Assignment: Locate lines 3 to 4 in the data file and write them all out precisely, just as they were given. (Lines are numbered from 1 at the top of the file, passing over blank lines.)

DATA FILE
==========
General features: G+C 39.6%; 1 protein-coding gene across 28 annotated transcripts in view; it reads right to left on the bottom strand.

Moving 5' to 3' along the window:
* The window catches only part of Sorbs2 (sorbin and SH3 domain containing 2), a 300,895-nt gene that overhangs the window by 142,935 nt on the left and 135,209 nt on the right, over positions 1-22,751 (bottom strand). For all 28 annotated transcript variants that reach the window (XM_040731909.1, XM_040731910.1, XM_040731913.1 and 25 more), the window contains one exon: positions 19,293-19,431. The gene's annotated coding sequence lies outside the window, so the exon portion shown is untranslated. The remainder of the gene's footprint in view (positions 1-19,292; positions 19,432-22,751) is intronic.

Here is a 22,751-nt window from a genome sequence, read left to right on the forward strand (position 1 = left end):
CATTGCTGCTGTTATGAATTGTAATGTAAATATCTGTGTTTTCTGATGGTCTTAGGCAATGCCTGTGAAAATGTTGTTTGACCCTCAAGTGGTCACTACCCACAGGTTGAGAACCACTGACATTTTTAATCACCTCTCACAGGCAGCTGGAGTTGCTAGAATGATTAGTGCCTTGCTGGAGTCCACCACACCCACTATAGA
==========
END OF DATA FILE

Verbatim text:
* The window catches only part of Sorbs2 (sorbin and SH3 domain containing 2), a 300,895-nt gene that overhangs the window by 142,935 nt on the left and 135,209 nt on the right, over positions 1-22,751 (bottom strand). For all 28 annotated transcript variants that reach the window (XM_040731909.1, XM_040731910.1, XM_040731913.1 and 25 more), the window contains one exon: positions 19,293-19,431. The gene's annotated coding sequence lies outside the window, so the exon portion shown is untranslated. The remainder of the gene's footprint in view (positions 1-19,292; positions 19,432-22,751) is intronic.

Here is a 22,751-nt window from a genome sequence, read left to right on the forward strand (position 1 = left end):